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The Higher Education Academy and its Subject Centres Scholarly Activity: What, Why & How – an introduction Ian Lindsay Academic Advisor HE in FE.

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Presentation on theme: "The Higher Education Academy and its Subject Centres Scholarly Activity: What, Why & How – an introduction Ian Lindsay Academic Advisor HE in FE."— Presentation transcript:

1 The Higher Education Academy and its Subject Centres Scholarly Activity: What, Why & How – an introduction Ian Lindsay Academic Advisor HE in FE

2 2 Introduction Challenges Yours not mine! What is Scholarly Activity? What is the Higher Education Academy and its Subject Centres? How can they help?

3 3 Some of your challenges… Availability of suitable learning resources? –For staff & student use Knowing why students choose to access your HE courses –e.g. socialisation, personalisation, small class, transition, part- time/flexible provision And understanding how those differences and similarities can affect your Teaching & learning, Assessment and Curriculum Design. What factors contribute to student success? –Support? –Actually teaching…….? What are the advantages of studying at your institution?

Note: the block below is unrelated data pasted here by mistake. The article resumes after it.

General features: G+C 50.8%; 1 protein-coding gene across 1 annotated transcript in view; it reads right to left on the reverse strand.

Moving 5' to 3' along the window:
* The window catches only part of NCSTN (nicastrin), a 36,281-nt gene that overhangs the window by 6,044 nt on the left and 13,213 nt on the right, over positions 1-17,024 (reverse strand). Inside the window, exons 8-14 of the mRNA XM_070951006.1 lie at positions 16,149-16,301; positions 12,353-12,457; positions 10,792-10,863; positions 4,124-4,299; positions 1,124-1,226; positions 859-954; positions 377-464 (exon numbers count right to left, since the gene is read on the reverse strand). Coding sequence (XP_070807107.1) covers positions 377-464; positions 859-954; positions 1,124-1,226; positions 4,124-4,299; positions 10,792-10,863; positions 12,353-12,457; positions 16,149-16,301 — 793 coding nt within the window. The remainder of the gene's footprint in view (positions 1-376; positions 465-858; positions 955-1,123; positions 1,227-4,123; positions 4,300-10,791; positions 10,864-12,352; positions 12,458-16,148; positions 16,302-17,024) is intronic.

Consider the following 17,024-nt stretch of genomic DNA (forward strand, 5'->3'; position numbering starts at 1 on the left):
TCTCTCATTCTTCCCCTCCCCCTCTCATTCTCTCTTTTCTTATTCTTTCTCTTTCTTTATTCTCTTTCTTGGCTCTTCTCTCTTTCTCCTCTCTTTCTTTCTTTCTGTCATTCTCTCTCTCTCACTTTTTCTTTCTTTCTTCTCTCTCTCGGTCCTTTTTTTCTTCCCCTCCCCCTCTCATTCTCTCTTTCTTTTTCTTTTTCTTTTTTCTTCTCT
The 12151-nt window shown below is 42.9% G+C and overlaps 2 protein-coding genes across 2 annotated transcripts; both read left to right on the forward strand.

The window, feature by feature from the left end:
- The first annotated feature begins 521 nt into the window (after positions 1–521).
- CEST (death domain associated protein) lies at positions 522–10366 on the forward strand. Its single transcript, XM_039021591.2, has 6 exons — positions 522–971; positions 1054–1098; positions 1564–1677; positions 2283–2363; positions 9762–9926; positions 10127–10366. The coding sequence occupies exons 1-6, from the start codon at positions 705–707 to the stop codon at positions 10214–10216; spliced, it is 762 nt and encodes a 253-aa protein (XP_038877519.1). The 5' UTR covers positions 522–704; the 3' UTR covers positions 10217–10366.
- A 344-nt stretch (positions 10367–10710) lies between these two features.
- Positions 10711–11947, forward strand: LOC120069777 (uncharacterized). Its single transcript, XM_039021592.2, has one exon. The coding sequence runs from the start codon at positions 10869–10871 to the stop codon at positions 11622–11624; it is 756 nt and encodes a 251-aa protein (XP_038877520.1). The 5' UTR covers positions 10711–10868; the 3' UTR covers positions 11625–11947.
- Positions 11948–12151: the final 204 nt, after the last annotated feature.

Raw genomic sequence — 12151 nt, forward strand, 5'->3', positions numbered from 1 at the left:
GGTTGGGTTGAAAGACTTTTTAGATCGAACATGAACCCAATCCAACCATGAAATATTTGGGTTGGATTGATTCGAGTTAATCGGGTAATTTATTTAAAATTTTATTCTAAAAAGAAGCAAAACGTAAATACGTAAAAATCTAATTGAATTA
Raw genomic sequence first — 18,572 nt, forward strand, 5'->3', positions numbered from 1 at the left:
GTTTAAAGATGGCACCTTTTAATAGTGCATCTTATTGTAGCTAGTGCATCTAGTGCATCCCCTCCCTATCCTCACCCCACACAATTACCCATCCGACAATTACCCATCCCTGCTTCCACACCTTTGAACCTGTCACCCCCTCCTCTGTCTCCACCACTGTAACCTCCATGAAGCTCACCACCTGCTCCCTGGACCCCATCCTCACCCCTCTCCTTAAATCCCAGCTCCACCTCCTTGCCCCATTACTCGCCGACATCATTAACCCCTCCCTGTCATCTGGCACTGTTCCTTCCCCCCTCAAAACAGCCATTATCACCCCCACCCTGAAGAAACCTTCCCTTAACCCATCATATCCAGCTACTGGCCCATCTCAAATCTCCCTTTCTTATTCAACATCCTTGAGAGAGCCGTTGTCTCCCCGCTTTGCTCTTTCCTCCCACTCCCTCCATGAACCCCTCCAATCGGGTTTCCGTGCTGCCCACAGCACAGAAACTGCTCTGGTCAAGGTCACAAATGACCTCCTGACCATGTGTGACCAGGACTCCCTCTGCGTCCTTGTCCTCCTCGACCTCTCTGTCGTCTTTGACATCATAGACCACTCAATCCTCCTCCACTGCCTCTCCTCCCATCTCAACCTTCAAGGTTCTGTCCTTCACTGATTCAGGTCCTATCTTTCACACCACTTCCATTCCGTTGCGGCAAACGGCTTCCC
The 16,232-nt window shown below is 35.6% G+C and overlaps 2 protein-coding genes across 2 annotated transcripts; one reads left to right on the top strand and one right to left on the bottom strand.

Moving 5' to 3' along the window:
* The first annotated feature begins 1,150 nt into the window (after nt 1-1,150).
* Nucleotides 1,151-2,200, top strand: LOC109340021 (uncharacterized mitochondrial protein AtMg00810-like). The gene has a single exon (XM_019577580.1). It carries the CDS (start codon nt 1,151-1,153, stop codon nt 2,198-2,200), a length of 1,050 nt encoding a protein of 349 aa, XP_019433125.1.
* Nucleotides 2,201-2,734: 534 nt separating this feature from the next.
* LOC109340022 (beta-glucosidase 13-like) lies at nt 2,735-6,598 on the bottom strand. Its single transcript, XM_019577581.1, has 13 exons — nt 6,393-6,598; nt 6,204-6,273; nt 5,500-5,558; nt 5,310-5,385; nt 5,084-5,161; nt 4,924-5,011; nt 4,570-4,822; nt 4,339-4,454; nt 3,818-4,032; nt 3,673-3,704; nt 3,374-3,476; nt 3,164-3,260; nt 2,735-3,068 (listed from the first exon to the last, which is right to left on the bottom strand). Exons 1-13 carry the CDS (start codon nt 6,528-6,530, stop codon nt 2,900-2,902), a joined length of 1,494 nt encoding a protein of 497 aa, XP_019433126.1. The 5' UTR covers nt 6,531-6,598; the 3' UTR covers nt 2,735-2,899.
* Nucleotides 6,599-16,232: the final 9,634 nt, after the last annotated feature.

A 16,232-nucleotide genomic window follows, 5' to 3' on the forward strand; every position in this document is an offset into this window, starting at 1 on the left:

4 4 Some of your challenges.. Does your environment challenge the more able students sufficiently? –How do you know? What are the learning needs of your students and in what ways can these be met to aid progression from level 3 programmes? Involvement/relationship with partners/consortia? –How do these differ between HEIs and colleges? –Are you aware? –How do you allow for it? Staff needs/requirements? –Teaching and/or research? –Is there a conflict? –Is there a choice?

5 5 HEFCE Ensure that staff involved in HE provision are appropriately qualified, have opportunities for scholarly activity and are supported by adequate learning resources, in order to ensure a high quality learning experience for the learners. Where the scale of provision is such that the college cannot provide such resources on its own, there will need to be clear arrangements to ensure that the provision is not isolated and that learners have access to such resources from one or more partner institutions.

6 6 So what is Scholarly Activity? keeping up to date with the subject curriculum development, particularly foundation degrees, often with HEIs curriculum development that involves research updating ICT skills taking higher qualifications – masters, doctorates and teaching qualifications consultancy to industry and other agencies industrial secondments or work shadowing involvement with SSCs research and publications practitioner/applied research personal development – action research and reading attending staff development events within the college attending conferences and workshops externally. –All from HEFCE Good Practice Guide for HE in FE March 2009, Page 166

7 7 HEFCE Good Practice Guide for HE in FE While there are no generally agreed definitions, there appears to be a consensus about the distinction between scholarly activity as a broad collection of activities and the more narrow focus of research as described in higher education institutions. Now available from